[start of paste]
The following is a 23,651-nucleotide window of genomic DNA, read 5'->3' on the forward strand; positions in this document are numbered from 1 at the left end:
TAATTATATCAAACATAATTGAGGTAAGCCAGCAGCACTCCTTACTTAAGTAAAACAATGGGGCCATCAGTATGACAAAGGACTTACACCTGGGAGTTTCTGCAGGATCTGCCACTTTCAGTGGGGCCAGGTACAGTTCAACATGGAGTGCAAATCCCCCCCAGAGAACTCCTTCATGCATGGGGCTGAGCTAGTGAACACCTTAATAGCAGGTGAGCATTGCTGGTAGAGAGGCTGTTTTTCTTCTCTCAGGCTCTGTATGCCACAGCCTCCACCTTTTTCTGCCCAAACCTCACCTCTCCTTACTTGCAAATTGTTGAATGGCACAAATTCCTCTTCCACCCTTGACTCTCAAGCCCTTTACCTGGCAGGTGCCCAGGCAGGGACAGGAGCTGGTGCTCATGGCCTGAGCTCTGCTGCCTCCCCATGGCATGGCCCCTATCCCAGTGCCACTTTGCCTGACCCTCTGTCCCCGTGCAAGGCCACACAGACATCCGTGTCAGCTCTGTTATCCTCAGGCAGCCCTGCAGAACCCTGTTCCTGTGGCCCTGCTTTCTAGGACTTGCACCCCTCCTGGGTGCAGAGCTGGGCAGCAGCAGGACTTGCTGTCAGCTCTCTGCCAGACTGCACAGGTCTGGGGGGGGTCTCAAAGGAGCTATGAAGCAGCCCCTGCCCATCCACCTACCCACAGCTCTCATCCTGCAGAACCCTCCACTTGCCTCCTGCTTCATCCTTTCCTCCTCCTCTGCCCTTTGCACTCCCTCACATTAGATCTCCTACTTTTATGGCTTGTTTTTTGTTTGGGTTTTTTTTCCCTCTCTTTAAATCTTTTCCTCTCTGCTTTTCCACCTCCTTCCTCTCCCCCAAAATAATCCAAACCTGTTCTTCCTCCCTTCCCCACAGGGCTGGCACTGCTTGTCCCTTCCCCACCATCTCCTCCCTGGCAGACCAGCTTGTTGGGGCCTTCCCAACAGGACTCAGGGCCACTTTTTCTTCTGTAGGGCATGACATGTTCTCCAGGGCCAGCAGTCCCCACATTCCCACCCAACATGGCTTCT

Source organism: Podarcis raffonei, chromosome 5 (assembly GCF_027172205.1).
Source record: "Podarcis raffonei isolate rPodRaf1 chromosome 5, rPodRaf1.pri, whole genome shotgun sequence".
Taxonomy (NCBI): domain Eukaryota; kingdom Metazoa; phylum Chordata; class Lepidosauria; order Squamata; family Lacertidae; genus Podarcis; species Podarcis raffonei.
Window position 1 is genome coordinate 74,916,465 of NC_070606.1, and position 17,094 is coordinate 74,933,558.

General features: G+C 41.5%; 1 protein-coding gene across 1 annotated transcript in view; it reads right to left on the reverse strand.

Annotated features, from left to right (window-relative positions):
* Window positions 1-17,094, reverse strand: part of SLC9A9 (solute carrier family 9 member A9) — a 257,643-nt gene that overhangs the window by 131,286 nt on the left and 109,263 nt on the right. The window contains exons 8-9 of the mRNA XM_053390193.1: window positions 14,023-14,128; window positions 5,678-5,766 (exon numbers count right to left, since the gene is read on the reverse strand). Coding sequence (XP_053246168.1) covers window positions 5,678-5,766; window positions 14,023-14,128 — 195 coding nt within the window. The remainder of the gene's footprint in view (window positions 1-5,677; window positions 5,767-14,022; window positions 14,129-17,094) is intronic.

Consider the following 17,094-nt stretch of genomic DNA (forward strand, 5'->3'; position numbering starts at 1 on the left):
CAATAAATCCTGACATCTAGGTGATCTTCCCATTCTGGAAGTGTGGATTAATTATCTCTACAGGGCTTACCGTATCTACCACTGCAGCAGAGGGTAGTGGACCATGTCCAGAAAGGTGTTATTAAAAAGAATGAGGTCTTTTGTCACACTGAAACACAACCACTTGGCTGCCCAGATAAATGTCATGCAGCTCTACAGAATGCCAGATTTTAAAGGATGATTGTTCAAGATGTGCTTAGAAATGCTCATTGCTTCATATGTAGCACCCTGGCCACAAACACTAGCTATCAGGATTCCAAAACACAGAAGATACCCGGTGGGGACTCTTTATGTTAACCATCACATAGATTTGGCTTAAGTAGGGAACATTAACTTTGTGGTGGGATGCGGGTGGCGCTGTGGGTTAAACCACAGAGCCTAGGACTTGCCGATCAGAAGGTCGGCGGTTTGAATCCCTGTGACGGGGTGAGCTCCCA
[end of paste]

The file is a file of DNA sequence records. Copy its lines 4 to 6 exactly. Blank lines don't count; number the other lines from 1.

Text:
Source record: "Podarcis raffonei isolate rPodRaf1 chromosome 5, rPodRaf1.pri, whole genome shotgun sequence".
Taxonomy (NCBI): domain Eukaryota; kingdom Metazoa; phylum Chordata; class Lepidosauria; order Squamata; family Lacertidae; genus Podarcis; species Podarcis raffonei.
Window position 1 is genome coordinate 74,916,465 of NC_070606.1, and position 17,094 is coordinate 74,933,558.